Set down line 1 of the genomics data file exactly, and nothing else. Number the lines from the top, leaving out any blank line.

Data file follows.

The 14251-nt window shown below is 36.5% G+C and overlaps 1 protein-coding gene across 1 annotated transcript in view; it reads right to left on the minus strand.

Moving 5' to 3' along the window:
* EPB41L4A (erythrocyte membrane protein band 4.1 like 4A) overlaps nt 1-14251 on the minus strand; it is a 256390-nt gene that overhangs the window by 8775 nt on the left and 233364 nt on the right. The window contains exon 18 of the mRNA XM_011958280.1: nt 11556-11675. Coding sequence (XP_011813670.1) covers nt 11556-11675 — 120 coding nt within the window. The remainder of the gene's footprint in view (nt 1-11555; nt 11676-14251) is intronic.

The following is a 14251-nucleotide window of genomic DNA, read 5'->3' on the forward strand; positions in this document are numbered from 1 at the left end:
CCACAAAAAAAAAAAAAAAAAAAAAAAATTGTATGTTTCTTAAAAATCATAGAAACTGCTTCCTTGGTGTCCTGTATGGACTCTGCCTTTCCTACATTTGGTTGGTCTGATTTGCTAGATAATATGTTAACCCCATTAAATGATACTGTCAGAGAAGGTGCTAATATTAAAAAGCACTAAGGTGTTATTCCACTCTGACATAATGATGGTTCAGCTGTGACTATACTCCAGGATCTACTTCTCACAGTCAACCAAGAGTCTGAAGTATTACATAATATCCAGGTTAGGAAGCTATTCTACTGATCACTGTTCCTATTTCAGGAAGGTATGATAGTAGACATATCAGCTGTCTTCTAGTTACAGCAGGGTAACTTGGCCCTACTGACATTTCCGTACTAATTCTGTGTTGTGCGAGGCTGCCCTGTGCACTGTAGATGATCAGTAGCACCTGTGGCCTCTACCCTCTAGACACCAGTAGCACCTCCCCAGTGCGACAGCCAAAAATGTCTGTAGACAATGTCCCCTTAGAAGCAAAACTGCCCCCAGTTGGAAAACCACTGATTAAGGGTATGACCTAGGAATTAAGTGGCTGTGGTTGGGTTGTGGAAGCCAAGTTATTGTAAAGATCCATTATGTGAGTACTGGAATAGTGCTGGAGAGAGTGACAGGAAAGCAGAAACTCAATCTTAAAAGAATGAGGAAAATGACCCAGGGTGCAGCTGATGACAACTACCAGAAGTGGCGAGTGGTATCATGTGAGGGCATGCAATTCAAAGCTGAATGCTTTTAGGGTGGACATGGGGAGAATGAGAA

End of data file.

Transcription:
The 14251-nt window shown below is 36.5% G+C and overlaps 1 protein-coding gene across 1 annotated transcript in view; it reads right to left on the minus strand.